More likely candidates as the source of plumbism are the bullets retained in Jackson's left lung and left shoulder. Lead poisoning subsequent to lead missile injury is related to the surface area of the missile (the greater the surface area, the greater the absorption), the location of the bullet, the presence of synovial fluid, and the length of time the bullet resides in the body.29 The 1813 bullet wound shattered the left shoulder and contact with synovial fluid in joint space is highly likely.1(p393) Bony sequestrum, implying osteomyelitis, was sloughed from this wound in 1814 and presented as a memento to Jackson's wife.

The variation in Jackson's hair lead levels over time implies a decline in exposure. Dr Thomas Harris removed the left shoulder bullet in 1832. The bullet was described as flattened by contusion on bone and hackled on the edge. Jackson reported improved health following the procedure. The decline in lead levels may also be attributable to Jackson's recognition of lead's adverse health effects, which led him to discontinue use of the therapeutic agent. In 1836, Jackson described sugar of lead as ". . . that potent but pernicious remedy to the stomach. . . ."23(p439) Lead exposure and its effects diminished in significance as factors in either Jackson's declining health or death.

We suspect that Jackson probably died of chronic renal failure. He first noted the onset of ankle edema in 1829, which progressed to massive anasarca at the time of his death 16 years later. At the end, Jackson was "perfect jelly from the toes to the upper part of my abdomen, in any part of which a finger can be pressed half an inch and the print will remain for minutes."2(pp117,118)

Parton J. Life of Andrew Jackson in Three VolumesNew York, NY: Mason Brothers; 1860.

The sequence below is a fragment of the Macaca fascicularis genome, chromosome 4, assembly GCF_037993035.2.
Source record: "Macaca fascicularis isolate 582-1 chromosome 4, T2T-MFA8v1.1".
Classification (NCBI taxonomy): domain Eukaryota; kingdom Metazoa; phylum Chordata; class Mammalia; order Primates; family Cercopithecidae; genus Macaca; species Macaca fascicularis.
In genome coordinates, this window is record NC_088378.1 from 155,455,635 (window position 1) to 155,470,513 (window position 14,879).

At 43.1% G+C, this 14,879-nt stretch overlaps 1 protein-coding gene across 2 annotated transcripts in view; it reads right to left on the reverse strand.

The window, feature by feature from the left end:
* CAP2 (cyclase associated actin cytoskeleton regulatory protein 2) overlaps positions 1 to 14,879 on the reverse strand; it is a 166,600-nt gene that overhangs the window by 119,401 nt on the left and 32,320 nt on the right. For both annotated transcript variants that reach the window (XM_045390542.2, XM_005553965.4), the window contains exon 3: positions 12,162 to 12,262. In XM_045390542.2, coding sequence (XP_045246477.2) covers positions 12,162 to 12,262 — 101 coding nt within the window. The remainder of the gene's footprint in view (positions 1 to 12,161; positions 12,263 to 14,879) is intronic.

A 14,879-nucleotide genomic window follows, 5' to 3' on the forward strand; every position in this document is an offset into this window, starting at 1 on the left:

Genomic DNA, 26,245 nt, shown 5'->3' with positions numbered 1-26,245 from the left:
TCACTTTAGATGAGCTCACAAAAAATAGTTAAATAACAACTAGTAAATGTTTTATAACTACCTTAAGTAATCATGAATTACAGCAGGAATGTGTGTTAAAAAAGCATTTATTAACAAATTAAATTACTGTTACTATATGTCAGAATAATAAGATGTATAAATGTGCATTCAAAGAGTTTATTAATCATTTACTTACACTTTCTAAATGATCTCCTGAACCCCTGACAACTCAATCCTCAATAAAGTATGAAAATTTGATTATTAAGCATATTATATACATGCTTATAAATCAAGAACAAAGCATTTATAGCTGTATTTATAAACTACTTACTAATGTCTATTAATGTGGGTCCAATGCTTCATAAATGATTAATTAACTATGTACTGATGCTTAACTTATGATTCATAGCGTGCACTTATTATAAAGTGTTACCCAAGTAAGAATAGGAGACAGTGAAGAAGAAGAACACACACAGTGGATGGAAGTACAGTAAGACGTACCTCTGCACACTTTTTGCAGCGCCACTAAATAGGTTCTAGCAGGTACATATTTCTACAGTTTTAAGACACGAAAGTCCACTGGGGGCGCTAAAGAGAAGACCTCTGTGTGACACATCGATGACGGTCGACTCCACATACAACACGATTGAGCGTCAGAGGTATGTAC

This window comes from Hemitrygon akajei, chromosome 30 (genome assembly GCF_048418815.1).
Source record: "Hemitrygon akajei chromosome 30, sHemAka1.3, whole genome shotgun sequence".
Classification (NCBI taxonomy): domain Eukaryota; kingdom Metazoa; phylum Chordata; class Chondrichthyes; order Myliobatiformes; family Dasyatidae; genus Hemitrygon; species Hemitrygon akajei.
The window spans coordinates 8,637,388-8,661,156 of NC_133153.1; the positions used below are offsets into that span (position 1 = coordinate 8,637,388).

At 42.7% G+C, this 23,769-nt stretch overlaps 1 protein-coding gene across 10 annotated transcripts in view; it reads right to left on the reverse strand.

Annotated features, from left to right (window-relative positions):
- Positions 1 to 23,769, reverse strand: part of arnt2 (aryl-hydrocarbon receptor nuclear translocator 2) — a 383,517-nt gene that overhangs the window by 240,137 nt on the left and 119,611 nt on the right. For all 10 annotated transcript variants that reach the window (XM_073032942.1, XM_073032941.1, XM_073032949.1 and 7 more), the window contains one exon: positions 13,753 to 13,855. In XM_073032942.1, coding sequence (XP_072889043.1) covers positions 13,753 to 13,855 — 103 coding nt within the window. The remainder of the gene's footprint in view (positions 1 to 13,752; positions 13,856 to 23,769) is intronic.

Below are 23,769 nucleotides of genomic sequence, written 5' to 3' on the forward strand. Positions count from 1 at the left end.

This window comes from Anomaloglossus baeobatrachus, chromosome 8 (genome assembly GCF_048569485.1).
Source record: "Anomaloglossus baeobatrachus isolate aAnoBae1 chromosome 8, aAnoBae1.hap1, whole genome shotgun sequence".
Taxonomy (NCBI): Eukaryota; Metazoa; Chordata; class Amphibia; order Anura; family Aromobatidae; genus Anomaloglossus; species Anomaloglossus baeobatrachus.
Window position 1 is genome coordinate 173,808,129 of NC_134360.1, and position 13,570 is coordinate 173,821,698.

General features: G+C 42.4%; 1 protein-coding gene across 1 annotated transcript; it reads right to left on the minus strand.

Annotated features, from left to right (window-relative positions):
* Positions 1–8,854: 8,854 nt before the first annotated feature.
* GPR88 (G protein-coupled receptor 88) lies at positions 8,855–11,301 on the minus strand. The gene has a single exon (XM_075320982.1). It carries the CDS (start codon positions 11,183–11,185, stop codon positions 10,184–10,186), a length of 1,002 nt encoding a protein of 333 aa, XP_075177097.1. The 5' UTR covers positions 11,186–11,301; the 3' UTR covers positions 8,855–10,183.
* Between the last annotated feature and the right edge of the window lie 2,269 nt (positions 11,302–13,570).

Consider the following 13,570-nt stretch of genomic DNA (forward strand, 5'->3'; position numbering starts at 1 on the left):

Remini RV. Andrew Jackson and the Course of the American Freedom, 1822-32New York, NY: Harper & Row; 1981.
Caravati CM. President Andrew Jackson: despite infirmities, a strong leader.  Va Med Q.1983;110:194-195
Gardner FT. The gentleman from Tennessee.  Surg Gynecol Obstet.1949;30:404-411.
Marx R. The Health of the PresidentsNew York, NY: GP Putnam; 1960.
Rosenberg JC. A study of Andrew Jackson's wounds and illnesses.  Am J Surg.1969;117:721-725.
Blinderman A. Andrew Jackson: the president who would not die conveniently.  N Y State J Med.1972;72:405-412.
Remini RV. The final days and hours in the life of General Andrew Jackson.  Tennessee Historical Quarterly.1980;39:167-177.
Dale PM. Medical Biographies: The Ailments of Thirty-three Famous PersonsNorman: University of Oklahoma Press: 1952;136-150.
Fritz M. Jackson: A Medical History [master's thesis]. Toledo, Ohio: University of Toledo; 1985.
Remini RV. Andrew Jackson and the Course of American Democracy, 1833-1845Vol 3. New York, NY: Harper & Row; 1984.
Remini RV. Andrew Jackson and the Course of American Empire. 1767-1821. Vol 1. New York, NY: Harper & Row; 1977.
Weiss D, Whitten B, Leddy D. Lead content of human hair (1871-1971).  Science.1972;178:69-70.
Suzuki T, Hongo T, Morita M, Yamamoto R. Elemental contamination of Japanese women's hair from historical samples.  Sci Total Environ.1984;39:81-91.
Foo SC, Khoo NY, Heng A.  et al.  Metals in hair as biological indices for exposure.  Int Arch Occup Environ Health.1993;65(suppl 1):583-586.
Katz SA, Katz RB. Use of hair analysis for evaluating mercury intoxication of the human body: a review.  J Appl Toxicol.1992;12:79-84.
Iyengar V, Woittiez J. Trace elements in human clinical specimens.  Clin Chem.1988;34:474-481.
Lenihan JM, Leslie AC, Smith H. Mercury in the hair of Robert Burns.  Lancet.1971;2:1030.
Winship KA. Toxicity of mercury and its inorganic salts.  Adverse Drug React Acute Poisoning Rev.1985;4:129-160.
Kopito L, Briley AM, Shwachman H. Chronic plumbism in children.  JAMA.1969;209:243-248.
Castellino N, Castellino P, Sannolo N. Inorganic Lead Exposure: Metabolism and IntoxicationAnn Arbor, Mich: Lewis Publishers; 1995:287-296.
Janin Y, Couinaud C, Stone A, Wise L. The "lead-induced colic" syndrome in lead intoxication.  Surg Annu.1985;17:287-307.